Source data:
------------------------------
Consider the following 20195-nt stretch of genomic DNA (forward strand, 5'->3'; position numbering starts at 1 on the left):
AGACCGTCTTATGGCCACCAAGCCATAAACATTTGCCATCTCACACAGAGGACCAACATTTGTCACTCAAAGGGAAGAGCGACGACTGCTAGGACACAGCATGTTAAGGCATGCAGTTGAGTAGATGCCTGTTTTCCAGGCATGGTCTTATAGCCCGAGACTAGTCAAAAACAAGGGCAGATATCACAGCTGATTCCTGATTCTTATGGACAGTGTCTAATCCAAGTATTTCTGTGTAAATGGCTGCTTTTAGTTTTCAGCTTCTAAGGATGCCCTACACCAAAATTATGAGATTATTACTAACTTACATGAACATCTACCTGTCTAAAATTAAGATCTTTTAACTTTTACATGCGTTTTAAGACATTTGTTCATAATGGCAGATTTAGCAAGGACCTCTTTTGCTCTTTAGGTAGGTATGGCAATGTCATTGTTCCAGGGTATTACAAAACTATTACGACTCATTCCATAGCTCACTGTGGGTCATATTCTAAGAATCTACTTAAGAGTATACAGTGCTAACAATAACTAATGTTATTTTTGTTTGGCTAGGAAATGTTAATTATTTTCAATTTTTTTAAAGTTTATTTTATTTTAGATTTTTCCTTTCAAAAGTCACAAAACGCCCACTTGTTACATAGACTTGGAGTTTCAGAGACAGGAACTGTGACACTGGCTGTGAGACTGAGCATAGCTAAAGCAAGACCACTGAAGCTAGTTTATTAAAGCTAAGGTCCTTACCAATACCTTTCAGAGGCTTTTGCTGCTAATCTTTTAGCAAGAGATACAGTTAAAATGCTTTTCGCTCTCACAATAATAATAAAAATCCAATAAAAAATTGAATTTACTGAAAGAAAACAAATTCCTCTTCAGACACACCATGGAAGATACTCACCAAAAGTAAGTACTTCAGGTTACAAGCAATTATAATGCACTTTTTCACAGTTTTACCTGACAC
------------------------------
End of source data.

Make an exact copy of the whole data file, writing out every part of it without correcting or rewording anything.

Consider the following 20195-nt stretch of genomic DNA (forward strand, 5'->3'; position numbering starts at 1 on the left):
AGACCGTCTTATGGCCACCAAGCCATAAACATTTGCCATCTCACACAGAGGACCAACATTTGTCACTCAAAGGGAAGAGCGACGACTGCTAGGACACAGCATGTTAAGGCATGCAGTTGAGTAGATGCCTGTTTTCCAGGCATGGTCTTATAGCCCGAGACTAGTCAAAAACAAGGGCAGATATCACAGCTGATTCCTGATTCTTATGGACAGTGTCTAATCCAAGTATTTCTGTGTAAATGGCTGCTTTTAGTTTTCAGCTTCTAAGGATGCCCTACACCAAAATTATGAGATTATTACTAACTTACATGAACATCTACCTGTCTAAAATTAAGATCTTTTAACTTTTACATGCGTTTTAAGACATTTGTTCATAATGGCAGATTTAGCAAGGACCTCTTTTGCTCTTTAGGTAGGTATGGCAATGTCATTGTTCCAGGGTATTACAAAACTATTACGACTCATTCCATAGCTCACTGTGGGTCATATTCTAAGAATCTACTTAAGAGTATACAGTGCTAACAATAACTAATGTTATTTTTGTTTGGCTAGGAAATGTTAATTATTTTCAATTTTTTTAAAGTTTATTTTATTTTAGATTTTTCCTTTCAAAAGTCACAAAACGCCCACTTGTTACATAGACTTGGAGTTTCAGAGACAGGAACTGTGACACTGGCTGTGAGACTGAGCATAGCTAAAGCAAGACCACTGAAGCTAGTTTATTAAAGCTAAGGTCCTTACCAATACCTTTCAGAGGCTTTTGCTGCTAATCTTTTAGCAAGAGATACAGTTAAAATGCTTTTCGCTCTCACAATAATAATAAAAATCCAATAAAAAATTGAATTTACTGAAAGAAAACAAATTCCTCTTCAGACACACCATGGAAGATACTCACCAAAAGTAAGTACTTCAGGTTACAAGCAATTATAATGCACTTTTTCACAGTTTTACCTGACAC